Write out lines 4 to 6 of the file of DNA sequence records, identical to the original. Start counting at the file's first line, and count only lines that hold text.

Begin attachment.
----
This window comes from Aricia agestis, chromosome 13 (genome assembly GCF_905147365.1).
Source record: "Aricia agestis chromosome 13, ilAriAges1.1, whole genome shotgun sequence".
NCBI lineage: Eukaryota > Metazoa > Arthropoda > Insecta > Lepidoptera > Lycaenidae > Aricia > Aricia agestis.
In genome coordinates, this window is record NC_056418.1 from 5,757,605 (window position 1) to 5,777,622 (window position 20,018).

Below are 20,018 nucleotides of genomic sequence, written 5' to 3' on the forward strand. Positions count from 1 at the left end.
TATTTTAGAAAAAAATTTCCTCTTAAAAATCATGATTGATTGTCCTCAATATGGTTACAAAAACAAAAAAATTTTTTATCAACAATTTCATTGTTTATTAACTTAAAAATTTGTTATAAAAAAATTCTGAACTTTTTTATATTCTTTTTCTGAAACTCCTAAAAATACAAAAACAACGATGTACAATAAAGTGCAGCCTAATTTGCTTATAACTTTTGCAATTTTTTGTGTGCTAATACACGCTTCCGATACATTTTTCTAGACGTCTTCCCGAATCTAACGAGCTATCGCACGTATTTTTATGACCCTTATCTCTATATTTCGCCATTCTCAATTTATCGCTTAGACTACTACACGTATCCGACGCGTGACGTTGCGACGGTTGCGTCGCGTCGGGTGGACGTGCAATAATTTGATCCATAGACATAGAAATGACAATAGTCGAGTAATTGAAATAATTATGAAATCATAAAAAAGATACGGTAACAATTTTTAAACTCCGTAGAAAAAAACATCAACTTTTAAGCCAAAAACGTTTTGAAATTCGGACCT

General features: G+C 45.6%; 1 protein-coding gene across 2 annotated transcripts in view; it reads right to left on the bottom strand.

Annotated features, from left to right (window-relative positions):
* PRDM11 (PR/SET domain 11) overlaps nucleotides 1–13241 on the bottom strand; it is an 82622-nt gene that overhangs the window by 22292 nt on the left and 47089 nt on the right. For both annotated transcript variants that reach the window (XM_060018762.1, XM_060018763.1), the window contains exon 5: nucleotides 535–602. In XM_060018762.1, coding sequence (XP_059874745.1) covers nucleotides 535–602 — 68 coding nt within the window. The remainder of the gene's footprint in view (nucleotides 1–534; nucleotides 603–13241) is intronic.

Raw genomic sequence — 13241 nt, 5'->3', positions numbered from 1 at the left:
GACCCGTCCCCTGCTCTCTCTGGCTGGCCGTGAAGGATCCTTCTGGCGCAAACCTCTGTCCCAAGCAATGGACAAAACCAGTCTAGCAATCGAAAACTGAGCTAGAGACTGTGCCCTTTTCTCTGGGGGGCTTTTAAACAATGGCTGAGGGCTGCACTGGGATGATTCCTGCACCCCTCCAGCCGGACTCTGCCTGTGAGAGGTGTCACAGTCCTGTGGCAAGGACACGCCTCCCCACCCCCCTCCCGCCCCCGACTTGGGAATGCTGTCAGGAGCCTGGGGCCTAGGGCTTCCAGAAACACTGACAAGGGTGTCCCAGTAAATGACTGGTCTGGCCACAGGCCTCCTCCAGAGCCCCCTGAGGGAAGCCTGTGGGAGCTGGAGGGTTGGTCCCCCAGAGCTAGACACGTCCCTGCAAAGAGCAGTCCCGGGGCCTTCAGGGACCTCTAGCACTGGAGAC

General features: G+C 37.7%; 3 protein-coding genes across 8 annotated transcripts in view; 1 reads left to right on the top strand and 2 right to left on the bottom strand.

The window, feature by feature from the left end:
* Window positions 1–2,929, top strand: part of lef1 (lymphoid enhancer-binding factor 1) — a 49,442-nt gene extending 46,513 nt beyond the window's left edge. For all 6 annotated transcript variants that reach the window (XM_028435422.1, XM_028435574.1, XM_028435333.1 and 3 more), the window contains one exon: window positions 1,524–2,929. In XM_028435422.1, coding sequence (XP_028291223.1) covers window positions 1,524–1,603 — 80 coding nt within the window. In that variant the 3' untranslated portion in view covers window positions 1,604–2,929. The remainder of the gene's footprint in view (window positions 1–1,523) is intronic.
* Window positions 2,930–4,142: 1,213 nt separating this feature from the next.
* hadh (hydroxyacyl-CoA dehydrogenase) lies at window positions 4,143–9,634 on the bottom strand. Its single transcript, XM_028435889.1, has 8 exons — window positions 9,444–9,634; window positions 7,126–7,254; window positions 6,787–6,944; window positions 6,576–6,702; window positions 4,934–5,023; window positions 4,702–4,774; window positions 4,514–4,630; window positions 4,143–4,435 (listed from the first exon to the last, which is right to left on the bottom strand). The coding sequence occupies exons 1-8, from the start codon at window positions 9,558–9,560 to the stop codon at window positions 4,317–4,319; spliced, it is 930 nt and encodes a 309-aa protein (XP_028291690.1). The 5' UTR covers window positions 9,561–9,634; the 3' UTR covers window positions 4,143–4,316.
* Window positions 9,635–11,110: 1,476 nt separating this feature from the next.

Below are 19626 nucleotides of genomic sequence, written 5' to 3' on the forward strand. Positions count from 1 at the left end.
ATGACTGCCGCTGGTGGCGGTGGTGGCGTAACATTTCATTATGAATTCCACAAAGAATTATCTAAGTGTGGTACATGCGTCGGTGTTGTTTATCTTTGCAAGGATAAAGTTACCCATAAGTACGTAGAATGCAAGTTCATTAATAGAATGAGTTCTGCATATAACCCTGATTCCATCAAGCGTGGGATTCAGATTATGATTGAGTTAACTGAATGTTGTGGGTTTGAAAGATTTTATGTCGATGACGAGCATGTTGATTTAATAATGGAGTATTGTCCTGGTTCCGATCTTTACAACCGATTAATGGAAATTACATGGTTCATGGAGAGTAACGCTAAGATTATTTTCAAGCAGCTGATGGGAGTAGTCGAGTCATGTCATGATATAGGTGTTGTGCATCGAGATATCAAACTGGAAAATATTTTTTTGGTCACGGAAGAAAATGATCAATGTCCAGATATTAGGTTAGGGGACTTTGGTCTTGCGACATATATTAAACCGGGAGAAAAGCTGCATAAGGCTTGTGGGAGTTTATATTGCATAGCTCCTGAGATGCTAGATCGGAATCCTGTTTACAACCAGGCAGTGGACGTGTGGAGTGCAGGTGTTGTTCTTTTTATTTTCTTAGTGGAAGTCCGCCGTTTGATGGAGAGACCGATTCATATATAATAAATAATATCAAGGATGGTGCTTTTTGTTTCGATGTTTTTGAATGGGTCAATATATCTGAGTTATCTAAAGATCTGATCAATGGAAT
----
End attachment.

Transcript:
In genome coordinates, this window is record NC_056418.1 from 5,757,605 (window position 1) to 5,777,622 (window position 20,018).

Below are 20,018 nucleotides of genomic sequence, written 5' to 3' on the forward strand. Positions count from 1 at the left end.
TATTTTAGAAAAAAATTTCCTCTTAAAAATCATGATTGATTGTCCTCAATATGGTTACAAAAACAAAAAAATTTTTTATCAACAATTTCATTGTTTATTAACTTAAAAATTTGTTATAAAAAAATTCTGAACTTTTTTATATTCTTTTTCTGAAACTCCTAAAAATACAAAAACAACGATGTACAATAAAGTGCAGCCTAATTTGCTTATAACTTTTGCAATTTTTTGTGTGCTAATACACGCTTCCGATACATTTTTCTAGACGTCTTCCCGAATCTAACGAGCTATCGCACGTATTTTTATGACCCTTATCTCTATATTTCGCCATTCTCAATTTATCGCTTAGACTACTACACGTATCCGACGCGTGACGTTGCGACGGTTGCGTCGCGTCGGGTGGACGTGCAATAATTTGATCCATAGACATAGAAATGACAATAGTCGAGTAATTGAAATAATTATGAAATCATAAAAAAGATACGGTAACAATTTTTAAACTCCGTAGAAAAAAACATCAACTTTTAAGCCAAAAACGTTTTGAAATTCGGACCT